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a mountain is a mountain




a mountain is a mountain

Carrie Karsgaard

Sometimes I get a kick out of the banality of my Instagram feed. I mean, I click on the thing, and I scroll through the regular mix of artsy angles of alleyways, food sure to put my BBQ’d corn and smokies to shame, and children-children-children – not to mention the peak-of-the-day featured by every mountain-running, outdoor-loving photographer I follow. On Instagram, the masses become mundane: another mountain, then another. Rocks, trees, sky, dirty shoes, outstretched arms, tents, pristine lakes, jagged peaks. Scroll...

But the perspectives make them different from one another. I saw a photo from Ha Ling this week – a Canmore favorite. The caption: “I have conquered my fear of climbing to the top! Survived Ha Ling!” While I have my own shake-in-my-booties peak memories, my own and only Ha Ling experience could instead be captioned: “Maneuvering tourists and beer coolers on Ha Ling, Canmore’s Grouse Grind” or “Ha Ling: Eating dust while my friend eats the mountain for breakfast.” Depending on the person – and the day – dear old Ha Ling may strike fear, breed frustration or put a girl in her place.

Ha Ling becomes the conquered, the pesky, the challenging – not to mention its sketchy (former) identity as “Chinaman’s Peak,” for a young man who bagged it before lunch, impressing (and surprising) the local crowd in 1896. One mountain – much less many – can have many meanings, despite similar representations on social media through fish-eye lenses and Mayfair filters.

Despite this, I once heard a university professor state unequivocally: a mountain is a mountain. She was, of course, referring to the science of the thing. Mesas, buttes, domes, peaks – these are set. They follow patterns, laws, rules of the natural world. Regardless of whether her students are outdoorsy, bookish, urban, literary (making poetic decisions between palisade, precipice or pike), hailing from Saskatchewan or the Himalayas – a mountain is a mountain that can be taught, discussed, analyzed and diagrammed uniformly in a geography classroom.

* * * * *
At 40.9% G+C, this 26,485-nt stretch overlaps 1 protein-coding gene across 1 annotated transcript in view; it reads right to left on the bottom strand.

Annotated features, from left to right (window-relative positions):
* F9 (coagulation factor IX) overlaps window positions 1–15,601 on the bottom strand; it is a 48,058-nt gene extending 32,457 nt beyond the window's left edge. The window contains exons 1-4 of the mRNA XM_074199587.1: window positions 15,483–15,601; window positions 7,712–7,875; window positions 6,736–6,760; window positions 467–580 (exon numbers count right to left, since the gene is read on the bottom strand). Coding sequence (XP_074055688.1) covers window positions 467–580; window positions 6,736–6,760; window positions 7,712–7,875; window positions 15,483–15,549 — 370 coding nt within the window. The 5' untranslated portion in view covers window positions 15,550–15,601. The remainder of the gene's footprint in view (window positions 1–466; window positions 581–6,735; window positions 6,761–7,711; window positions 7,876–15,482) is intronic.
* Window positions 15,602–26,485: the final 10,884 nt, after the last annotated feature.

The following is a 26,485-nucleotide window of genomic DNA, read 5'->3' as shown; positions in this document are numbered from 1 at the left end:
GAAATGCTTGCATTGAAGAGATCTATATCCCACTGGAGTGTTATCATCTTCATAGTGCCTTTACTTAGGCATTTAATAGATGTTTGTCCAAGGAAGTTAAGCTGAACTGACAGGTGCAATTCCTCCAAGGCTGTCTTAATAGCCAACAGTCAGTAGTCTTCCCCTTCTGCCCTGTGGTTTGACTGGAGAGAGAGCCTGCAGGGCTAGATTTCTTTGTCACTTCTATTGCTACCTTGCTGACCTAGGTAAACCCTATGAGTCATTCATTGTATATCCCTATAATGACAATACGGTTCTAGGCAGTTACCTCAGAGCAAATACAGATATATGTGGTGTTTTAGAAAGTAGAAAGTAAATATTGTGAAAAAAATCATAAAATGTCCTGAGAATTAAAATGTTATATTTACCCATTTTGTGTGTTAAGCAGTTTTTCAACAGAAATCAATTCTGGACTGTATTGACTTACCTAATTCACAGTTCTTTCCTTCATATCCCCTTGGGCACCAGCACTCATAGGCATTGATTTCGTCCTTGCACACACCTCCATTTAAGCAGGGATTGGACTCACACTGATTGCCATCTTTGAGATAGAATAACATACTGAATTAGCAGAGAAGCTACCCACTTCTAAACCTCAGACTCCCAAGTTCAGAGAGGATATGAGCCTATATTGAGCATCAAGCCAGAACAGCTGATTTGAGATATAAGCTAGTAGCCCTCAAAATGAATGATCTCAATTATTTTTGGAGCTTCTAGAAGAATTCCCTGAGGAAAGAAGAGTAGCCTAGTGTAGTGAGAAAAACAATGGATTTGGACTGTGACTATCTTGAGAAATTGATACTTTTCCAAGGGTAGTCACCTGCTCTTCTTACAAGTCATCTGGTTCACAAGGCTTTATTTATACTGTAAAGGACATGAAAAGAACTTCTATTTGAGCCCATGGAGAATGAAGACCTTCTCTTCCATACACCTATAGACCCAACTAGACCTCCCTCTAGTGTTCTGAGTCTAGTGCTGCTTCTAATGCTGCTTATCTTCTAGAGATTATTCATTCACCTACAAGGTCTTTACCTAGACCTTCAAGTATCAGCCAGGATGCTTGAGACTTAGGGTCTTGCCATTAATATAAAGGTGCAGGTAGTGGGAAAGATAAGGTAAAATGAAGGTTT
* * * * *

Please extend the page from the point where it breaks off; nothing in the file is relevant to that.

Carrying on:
That being said, I’d love to know a mountain like this girl I once saw skip across a razor’s edge peak while I clung to pebbles and alpine brush for security, stomach in my shoes. Or like my Pops, who’s familiar with every road, range, rock in the Western US and Canada better than Rand McNally. Or like a student I know from Bolivia, who says she’d never heard of hiking until she came to Canada, though she daily walked in the mountains the way I walk from my parking spot to the coffee shop. Or like the Stó:lõ people who keep the jagged Fraser Valley skyline always in sight – not only for geographic orientation, but to connect them to one another and their shared history within that landscape. Pop all four of these in an Alpine hut over a bowl of spaghetti Bolognese, along with my friend the professor (who may quickly find herself being schooled), and now we have a geography class…

Without such a luxury, I’ll continue my perusal of Instagram, where – whether a mountain is a mountain or not – masses of mountains share clips and glimpses of what it means to drive through, camp below, trudge upon, live amidst, scramble up, cling to, sit atop, scurry down, mark, and meander among them.